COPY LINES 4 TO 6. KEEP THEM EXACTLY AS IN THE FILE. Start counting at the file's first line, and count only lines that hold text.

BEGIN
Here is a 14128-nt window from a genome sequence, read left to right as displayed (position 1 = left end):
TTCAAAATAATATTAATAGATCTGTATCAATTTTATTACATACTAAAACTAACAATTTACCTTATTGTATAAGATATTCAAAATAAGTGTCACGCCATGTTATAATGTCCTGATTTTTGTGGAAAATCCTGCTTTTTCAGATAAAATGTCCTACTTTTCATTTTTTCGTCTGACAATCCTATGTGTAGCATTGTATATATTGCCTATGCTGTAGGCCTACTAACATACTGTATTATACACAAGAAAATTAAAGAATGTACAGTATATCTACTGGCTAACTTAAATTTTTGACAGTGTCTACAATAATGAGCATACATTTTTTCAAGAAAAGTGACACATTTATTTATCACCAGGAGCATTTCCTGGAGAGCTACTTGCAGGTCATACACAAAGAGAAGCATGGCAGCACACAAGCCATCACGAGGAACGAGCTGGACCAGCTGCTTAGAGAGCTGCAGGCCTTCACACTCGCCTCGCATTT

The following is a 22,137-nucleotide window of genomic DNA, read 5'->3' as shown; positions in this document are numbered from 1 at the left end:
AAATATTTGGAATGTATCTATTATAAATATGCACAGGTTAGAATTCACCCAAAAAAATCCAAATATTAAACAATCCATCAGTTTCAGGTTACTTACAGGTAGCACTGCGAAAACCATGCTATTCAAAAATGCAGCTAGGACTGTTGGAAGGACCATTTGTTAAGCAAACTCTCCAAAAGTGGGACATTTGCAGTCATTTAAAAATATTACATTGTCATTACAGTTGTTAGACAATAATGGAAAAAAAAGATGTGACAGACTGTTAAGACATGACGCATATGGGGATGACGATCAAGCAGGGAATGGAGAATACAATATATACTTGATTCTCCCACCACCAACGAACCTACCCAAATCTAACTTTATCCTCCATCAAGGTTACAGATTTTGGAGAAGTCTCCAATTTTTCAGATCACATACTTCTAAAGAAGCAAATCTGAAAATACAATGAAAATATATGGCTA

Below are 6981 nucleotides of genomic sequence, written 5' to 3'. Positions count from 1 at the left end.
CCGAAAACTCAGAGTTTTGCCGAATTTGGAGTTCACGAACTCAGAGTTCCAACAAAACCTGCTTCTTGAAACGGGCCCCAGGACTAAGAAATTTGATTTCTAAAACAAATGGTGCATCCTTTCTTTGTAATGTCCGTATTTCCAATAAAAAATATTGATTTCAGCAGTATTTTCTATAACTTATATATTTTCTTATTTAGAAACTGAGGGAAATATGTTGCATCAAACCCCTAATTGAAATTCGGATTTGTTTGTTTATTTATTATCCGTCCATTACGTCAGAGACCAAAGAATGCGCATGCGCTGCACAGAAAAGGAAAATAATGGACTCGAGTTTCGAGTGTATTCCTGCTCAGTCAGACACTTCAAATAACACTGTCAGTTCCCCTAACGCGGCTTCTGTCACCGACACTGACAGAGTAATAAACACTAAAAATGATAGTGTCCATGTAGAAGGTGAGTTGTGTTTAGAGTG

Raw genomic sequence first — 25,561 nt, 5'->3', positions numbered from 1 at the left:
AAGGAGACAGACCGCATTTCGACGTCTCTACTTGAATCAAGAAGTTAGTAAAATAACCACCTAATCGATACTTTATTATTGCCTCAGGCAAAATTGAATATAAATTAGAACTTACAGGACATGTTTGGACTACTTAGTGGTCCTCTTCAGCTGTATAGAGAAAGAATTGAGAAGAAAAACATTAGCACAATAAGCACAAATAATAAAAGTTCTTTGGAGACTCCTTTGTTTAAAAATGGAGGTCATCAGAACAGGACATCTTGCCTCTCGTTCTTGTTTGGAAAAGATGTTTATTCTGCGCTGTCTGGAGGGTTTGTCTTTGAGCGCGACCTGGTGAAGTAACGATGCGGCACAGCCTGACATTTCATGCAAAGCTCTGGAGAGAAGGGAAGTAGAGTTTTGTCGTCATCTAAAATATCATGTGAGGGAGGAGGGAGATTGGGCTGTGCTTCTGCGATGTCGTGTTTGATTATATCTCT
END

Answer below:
AAATATTTGGAATGTATCTATTATAAATATGCACAGGTTAGAATTCACCCAAAAAAATCCAAATATTAAACAATCCATCAGTTTCAGGTTACTTACAGGTAGCACTGCGAAAACCATGCTATTCAAAAATGCAGCTAGGACTGTTGGAAGGACCATTTGTTAAGCAAACTCTCCAAAAGTGGGACATTTGCAGTCATTTAAAAATATTACATTGTCATTACAGTTGTTAGACAATAATGGAAAAAAAAGATGTGACAGACTGTTAAGACATGACGCATATGGGGATGACGATCAAGCAGGGAATGGAGAATACAATATATACTTGATTCTCCCACCACCAACGAACCTACCCAAATCTAACTTTATCCTCCATCAAGGTTACAGATTTTGGAGAAGTCTCCAATTTTTCAGATCACATACTTCTAAAGAAGCAAATCTGAAAATACAATGAAAATATATGGCTA

Below are 6981 nucleotides of genomic sequence, written 5' to 3'. Positions count from 1 at the left end.
CCGAAAACTCAGAGTTTTGCCGAATTTGGAGTTCACGAACTCAGAGTTCCAACAAAACCTGCTTCTTGAAACGGGCCCCAGGACTAAGAAATTTGATTTCTAAAACAAATGGTGCATCCTTTCTTTGTAATGTCCGTATTTCCAATAAAAAATATTGATTTCAGCAGTATTTTCTATAACTTATATATTTTCTTATTTAGAAACTGAGGGAAATATGTTGCATCAAACCCCTAATTGAAATTCGGATTTGTTTGTTTATTTATTATCCGTCCATTACGTCAGAGACCAAAGAATGCGCATGCGCTGCACAGAAAAGGAAAATAATGGACTCGAGTTTCGAGTGTATTCCTGCTCAGTCAGACACTTCAAATAACACTGTCAGTTCCCCTAACGCGGCTTCTGTCACCGACACTGACAGAGTAATAAACACTAAAAATGATAGTGTCCATGTAGAAGGTGAGTTGTGTTTAGAGTG